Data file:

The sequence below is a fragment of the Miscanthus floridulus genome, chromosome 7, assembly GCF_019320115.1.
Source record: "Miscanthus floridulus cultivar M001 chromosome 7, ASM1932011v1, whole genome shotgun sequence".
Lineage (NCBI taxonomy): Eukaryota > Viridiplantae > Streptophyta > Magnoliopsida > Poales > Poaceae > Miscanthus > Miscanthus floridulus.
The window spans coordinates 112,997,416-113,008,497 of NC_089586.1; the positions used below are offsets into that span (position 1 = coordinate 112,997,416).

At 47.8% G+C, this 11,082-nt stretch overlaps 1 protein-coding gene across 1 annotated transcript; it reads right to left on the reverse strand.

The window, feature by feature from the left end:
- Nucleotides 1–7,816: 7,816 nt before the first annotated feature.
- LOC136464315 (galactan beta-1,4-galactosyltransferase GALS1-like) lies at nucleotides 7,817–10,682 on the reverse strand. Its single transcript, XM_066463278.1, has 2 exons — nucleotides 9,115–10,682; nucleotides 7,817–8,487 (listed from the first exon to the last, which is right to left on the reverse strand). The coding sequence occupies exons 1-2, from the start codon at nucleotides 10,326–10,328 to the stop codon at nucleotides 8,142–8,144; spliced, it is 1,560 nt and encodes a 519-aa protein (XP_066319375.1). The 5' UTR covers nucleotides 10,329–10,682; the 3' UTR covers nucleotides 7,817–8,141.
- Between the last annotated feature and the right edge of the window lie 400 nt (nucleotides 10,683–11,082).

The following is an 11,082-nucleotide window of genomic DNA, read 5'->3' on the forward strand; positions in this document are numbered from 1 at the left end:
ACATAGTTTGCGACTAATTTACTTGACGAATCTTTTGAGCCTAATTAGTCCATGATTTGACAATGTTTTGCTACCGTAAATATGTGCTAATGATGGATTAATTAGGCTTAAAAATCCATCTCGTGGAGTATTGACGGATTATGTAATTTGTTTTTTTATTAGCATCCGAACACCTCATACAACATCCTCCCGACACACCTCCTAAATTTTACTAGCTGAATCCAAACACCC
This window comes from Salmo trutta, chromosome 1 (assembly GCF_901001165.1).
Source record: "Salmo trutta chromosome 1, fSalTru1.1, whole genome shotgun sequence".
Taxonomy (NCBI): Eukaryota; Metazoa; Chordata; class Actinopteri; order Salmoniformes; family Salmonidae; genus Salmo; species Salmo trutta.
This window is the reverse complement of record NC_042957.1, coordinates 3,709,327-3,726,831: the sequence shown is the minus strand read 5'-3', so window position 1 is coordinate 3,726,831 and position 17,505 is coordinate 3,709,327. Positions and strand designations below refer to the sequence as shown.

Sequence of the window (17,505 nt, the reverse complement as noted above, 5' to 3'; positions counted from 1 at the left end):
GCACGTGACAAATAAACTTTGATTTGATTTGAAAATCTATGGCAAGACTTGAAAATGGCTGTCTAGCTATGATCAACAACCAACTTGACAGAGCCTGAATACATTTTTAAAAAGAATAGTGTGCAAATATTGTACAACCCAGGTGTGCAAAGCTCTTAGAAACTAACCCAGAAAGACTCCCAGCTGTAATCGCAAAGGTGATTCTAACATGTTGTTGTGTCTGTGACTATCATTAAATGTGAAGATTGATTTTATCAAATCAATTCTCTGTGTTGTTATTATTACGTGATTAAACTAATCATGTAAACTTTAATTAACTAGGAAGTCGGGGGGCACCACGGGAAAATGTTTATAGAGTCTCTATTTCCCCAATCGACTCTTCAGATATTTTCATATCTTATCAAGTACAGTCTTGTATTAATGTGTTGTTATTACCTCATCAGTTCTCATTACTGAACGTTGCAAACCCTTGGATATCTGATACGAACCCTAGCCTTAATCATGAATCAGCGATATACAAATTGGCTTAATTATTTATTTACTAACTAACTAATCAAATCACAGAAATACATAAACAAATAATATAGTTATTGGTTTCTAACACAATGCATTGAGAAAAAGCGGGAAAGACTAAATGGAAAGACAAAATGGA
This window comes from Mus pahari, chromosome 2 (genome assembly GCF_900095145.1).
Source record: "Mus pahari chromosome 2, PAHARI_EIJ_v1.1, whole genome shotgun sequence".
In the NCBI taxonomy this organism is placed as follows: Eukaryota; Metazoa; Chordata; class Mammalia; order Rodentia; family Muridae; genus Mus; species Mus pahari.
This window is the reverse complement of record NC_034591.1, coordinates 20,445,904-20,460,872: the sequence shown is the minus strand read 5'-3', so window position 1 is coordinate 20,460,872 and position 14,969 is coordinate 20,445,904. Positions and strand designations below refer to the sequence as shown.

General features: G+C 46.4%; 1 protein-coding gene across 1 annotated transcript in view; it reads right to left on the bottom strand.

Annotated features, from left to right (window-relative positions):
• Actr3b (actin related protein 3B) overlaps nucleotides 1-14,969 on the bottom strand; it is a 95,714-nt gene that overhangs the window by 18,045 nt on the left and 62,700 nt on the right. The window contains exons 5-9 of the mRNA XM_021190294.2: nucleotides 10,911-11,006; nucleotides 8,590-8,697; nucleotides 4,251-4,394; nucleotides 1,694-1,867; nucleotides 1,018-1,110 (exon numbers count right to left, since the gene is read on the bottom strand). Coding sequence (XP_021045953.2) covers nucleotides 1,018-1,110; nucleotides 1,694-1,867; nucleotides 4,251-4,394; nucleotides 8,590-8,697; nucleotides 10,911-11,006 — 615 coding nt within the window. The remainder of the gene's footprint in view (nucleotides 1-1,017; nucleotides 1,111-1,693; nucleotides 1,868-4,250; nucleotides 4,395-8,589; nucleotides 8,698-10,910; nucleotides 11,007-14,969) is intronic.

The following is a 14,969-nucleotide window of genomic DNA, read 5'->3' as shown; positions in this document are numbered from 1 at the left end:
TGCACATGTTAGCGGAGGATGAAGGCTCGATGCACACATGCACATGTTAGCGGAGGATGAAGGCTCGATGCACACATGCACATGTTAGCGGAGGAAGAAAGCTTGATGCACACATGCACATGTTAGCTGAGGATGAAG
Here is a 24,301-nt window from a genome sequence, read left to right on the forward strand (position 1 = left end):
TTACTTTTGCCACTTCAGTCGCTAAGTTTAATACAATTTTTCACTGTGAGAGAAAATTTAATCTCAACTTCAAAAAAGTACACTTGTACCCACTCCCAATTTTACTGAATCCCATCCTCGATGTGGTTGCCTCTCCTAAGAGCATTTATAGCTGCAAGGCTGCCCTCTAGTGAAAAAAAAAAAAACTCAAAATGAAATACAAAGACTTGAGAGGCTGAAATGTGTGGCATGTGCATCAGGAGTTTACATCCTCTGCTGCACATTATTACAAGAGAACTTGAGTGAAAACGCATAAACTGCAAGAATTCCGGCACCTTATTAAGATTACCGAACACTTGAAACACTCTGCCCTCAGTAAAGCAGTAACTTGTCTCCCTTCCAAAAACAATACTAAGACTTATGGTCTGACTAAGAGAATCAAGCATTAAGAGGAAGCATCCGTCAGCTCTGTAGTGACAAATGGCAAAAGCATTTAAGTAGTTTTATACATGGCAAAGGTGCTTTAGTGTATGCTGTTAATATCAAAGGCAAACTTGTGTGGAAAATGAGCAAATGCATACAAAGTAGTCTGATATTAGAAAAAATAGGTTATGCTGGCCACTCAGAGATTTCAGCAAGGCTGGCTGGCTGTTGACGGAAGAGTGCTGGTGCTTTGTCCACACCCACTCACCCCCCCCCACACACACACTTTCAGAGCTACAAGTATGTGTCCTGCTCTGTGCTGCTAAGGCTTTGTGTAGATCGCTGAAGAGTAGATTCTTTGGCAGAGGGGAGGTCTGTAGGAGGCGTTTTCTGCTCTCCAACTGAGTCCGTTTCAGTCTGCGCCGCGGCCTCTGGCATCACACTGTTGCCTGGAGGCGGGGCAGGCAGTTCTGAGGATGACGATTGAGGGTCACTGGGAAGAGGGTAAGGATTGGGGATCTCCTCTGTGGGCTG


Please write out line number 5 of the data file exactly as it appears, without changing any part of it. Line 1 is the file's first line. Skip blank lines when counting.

At 47.8% G+C, this 11,082-nt stretch overlaps 1 protein-coding gene across 1 annotated transcript; it reads right to left on the reverse strand.